It is the combination of my philosophy and the choice of subject matter that leaves my viewers stunned or lamenting. There is very little I haven´t photographed: prisons, brothels, births of my children, abandoned cemeteries and a host of celebrities and figures from public life. I have earned the epithet ‘decadent’ on numerous occasions, because I don´t why away from places. Those that lament my choice of subject matter believe the are places where we are supposed to look for beauty and those where not.
I am a strong believer in corporeal beauty. I also believe art should take us a step forward, trespassing our comfort zone if it must.
So I didn´t struggle, when my interest in ballet took me to other, fringe performances of art, such as burlesque, piercing and body modification. There, I explored the dimension of human figure. After this entrée of 10 years, I realized I am ready to tear down facade down to the nude. Throughout my years of shooting press I learnt how to be non-judgemental and how to gain trust. This priceless talent serves me well when I shoot the nude, not as a staged theme, but scenes from real people´s intimate life. It took a midlife crisis, a divorce and loosing it all for me to allow myself to follow the Muse, and I keep paying in installments to this day, when my shows are censored and openings cancelled on last minute. I lost my college teaching job when I made it to the front page news; this time not as a tiny name masthead, but as the celebrity being scandalized. In the words of Charles Bukowski,
“I have found what I love and I will let it kill me.”
years I have been shooting my photographic diary every day
years as a professional photographer
Petr Jedinak had no artists in the family. His ancestors came to Prague as impoverished farmers and his parents became the first generation to get college diplomas. Jedinak´s mother became a prominent nuclear engineer. At 5 years old, she gave him his first camera and told him we was going to be a star.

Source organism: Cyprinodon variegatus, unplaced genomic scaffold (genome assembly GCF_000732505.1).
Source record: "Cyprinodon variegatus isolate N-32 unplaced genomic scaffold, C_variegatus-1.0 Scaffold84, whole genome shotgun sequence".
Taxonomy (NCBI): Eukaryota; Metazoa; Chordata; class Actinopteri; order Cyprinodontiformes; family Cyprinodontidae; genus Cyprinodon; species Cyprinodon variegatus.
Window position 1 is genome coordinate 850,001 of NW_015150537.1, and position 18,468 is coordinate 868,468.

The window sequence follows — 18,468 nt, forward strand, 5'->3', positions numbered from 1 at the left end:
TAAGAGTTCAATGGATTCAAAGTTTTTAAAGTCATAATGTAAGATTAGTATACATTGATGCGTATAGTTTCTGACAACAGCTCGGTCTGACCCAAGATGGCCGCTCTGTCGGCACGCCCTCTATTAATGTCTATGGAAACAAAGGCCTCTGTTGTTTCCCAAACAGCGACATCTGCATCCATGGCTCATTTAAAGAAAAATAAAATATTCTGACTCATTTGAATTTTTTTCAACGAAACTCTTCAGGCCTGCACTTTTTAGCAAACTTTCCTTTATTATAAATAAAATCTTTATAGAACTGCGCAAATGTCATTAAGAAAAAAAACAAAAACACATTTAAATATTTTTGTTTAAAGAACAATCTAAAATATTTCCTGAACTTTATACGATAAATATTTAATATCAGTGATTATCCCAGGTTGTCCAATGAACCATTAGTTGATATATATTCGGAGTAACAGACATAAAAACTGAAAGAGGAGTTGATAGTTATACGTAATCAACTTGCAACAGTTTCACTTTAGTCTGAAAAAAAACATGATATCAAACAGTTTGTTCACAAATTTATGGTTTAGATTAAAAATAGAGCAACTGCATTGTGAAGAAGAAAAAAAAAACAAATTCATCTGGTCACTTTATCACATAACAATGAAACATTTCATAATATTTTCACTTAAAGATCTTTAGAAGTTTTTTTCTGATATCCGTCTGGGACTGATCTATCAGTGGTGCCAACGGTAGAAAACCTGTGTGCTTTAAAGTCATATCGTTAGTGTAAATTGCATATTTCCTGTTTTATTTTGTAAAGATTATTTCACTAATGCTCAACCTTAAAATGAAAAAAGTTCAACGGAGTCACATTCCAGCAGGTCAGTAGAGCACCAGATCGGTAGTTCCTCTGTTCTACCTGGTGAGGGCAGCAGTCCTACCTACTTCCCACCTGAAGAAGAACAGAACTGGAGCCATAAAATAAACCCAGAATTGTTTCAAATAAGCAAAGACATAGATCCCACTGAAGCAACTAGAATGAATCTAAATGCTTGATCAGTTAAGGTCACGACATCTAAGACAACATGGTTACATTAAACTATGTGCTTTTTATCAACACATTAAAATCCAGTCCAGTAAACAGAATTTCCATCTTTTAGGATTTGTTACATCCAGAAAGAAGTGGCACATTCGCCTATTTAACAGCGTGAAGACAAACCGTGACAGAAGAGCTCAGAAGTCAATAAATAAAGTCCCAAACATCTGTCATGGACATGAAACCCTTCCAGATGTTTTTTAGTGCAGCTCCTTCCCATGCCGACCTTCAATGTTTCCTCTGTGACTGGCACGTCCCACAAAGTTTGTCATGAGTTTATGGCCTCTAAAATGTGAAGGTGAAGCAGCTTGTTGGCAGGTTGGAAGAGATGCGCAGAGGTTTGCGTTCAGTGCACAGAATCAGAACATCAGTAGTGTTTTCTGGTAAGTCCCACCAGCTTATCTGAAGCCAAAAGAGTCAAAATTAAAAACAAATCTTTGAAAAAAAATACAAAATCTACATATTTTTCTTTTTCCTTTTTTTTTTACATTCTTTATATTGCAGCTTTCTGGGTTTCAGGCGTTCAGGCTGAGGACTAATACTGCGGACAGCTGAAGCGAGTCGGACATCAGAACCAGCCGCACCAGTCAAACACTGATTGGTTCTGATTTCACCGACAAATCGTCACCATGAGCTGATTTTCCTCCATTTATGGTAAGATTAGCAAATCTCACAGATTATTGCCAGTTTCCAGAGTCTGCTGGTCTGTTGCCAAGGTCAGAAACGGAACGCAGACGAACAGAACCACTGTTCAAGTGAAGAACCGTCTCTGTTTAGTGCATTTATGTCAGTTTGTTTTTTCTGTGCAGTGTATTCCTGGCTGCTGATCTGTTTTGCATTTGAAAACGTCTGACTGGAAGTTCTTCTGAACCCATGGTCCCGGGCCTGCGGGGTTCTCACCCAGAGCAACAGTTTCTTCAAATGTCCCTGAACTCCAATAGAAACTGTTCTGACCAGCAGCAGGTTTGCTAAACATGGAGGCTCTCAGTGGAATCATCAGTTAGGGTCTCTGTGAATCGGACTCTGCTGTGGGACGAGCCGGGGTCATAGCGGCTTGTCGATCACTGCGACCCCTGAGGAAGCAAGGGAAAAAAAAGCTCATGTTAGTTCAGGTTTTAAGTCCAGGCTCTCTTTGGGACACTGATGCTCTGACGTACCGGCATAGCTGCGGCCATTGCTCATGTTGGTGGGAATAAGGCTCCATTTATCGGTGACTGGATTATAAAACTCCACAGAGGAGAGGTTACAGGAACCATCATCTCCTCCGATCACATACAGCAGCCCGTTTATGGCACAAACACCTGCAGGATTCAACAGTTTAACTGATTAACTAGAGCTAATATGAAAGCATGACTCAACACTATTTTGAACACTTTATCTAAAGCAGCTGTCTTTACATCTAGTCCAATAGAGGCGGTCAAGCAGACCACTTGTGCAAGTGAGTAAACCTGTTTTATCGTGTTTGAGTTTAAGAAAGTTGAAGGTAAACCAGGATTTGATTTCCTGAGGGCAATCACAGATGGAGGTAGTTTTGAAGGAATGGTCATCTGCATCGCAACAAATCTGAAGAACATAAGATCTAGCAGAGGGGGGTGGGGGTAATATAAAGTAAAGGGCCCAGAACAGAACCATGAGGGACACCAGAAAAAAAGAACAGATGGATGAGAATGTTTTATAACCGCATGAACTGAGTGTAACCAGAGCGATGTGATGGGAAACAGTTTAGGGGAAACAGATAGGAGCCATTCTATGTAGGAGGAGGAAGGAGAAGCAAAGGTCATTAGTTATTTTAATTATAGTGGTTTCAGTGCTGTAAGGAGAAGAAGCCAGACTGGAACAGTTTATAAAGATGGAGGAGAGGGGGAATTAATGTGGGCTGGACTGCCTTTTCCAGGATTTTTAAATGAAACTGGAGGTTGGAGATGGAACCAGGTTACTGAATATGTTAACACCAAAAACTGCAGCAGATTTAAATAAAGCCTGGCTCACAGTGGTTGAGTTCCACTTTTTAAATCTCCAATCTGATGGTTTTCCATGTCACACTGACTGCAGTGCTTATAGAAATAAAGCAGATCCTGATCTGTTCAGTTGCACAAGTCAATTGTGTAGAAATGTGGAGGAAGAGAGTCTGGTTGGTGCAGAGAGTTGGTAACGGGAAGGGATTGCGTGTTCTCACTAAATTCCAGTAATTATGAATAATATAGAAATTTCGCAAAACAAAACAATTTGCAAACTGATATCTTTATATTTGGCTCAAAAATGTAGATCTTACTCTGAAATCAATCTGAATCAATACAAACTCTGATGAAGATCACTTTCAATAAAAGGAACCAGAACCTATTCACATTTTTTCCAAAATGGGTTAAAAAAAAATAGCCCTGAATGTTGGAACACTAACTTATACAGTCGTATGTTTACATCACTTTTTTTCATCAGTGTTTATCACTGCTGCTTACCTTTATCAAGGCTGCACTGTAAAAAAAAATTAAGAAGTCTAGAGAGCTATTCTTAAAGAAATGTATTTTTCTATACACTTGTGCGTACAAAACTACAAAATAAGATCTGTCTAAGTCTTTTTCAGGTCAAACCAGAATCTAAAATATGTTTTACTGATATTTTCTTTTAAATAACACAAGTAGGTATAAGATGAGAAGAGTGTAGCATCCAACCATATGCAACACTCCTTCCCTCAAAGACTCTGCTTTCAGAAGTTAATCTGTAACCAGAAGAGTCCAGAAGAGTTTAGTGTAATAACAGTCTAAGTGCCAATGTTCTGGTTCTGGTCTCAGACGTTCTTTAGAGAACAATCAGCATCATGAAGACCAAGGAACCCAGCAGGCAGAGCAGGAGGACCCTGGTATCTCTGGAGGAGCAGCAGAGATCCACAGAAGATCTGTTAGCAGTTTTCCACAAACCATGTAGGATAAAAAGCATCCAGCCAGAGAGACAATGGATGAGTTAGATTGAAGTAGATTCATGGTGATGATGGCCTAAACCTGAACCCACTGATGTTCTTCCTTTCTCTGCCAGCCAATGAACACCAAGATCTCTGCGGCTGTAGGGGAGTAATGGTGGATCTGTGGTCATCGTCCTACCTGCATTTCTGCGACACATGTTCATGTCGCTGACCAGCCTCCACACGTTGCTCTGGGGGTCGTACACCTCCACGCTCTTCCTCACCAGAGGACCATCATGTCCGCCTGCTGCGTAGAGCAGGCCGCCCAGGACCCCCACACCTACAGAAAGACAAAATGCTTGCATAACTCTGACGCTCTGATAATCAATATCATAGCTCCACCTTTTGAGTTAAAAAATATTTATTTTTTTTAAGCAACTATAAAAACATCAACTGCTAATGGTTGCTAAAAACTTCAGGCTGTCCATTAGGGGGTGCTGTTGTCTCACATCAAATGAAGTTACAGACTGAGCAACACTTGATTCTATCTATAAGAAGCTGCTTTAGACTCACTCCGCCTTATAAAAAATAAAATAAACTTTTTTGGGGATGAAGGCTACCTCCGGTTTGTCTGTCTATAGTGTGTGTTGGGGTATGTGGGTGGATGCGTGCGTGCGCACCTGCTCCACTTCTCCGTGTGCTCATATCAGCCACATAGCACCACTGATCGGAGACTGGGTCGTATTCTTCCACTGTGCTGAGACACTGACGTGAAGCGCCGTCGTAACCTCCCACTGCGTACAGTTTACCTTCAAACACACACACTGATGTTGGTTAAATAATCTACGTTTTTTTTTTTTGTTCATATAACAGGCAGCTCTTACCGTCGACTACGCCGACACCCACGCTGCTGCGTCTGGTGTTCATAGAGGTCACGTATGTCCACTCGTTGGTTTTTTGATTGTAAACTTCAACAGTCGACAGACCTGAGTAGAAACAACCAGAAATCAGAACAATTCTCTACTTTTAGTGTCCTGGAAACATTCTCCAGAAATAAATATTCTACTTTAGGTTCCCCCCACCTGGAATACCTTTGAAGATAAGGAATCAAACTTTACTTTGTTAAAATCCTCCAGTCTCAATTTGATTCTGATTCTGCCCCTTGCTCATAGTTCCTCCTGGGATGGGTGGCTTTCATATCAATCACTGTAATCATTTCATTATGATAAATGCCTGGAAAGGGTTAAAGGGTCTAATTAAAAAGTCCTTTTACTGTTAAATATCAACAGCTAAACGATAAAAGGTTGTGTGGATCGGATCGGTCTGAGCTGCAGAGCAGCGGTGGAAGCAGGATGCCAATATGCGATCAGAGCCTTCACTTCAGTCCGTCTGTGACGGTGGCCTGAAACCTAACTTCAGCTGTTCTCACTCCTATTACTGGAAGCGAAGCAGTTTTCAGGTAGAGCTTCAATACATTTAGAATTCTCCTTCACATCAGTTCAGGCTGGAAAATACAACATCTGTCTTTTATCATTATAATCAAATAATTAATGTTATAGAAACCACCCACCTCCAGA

As a child prodigy, Petr was shooting and developing film in his home studio already at 6 years old. At high school, he took a 3 year evening course in fine art photography. He graduated from the University of Chemistry and Technology in Prague where he held his first solo show at the college club in 1984, at 21.
Petr creates fine art photography in black and white on two distinct media: digital and glass plates (ambrotype). The most common subjects of his artworks are portrait, the human figure and the nude, while the source of its power lies in emotion. Jedinak developed a particular style of authentic intimate portraiture that borders erotica. Despite his often shocking choice of subjects, his treatment is always classical in nature.
Petr traces the origin of his signature style back to three sources: Josef Sudek, the grandfather of Czechosovak photography known for his mystical minimalism; Petr Joel-Witkin whose old time contemplation reflects on mortality and decay, and, perhaps most ostensibly, Nobuoshi Araki – the Japanese icon of playful obscenity
selected recent shows
2018 | Knupp Gallery Prague
2018 | Dancing House Gallery, Prague
2018 | Prague International Art Fair
2017 | Dvorak Sec Contemporary, Prague
2017 | Analogue, Prague
2016 | Litera, Prague
2016 | Dolmen, Prague
2015 | Prague Photo Festival
2012 | Le Centre Tchèque, Paris
2011 | Prague Quadriennal
During 1990´s and 2000´s his portraits were circulated among as many as 300 000 subscribers of Reflex magazine weekly.
Knupp Gallery Prague
Dvorak Sec Contemporary, Prague
Katerina Dostalova, Olomouc
Museum of Photography, Jindrichuv Hradec
Petr Jedinak was included in “100 Icons of Czech Photography” in 2017
Zdenek Ungrad, Panflex owner, Prague
Ondrej and David Neff, journalists, Prague
Mila Bugtcher, Hell.cz owner, Prague
Petr Holy, Cultural Ambassador to Japan, Tokyo, Japan
Stepan Kafka, publisher, Prague
Rudolf Jelinek, IT Consultant, Prague
Lucie Loos, Fine Art Agent, Shanghai, China
Pavel Scheufler, Photography Historian, Prague
Pawel Prokesz, business owner, Warszava, Poland
Jedinak´s shows gained considerable coverage and controversy and is reported on a regular basis by local and national media (radio, TV, newspapers) in Czech Republic. His photography has been reprinted by Frankfurten Allgemeine Zeitung and New York Times.
Petr held professor positions at 3 different art colleges in Prague since 1990´s. He is a regular speaker at photography conventions and hosts his own studio workshops. He also demonstrates the wet plate collodion process on live shows.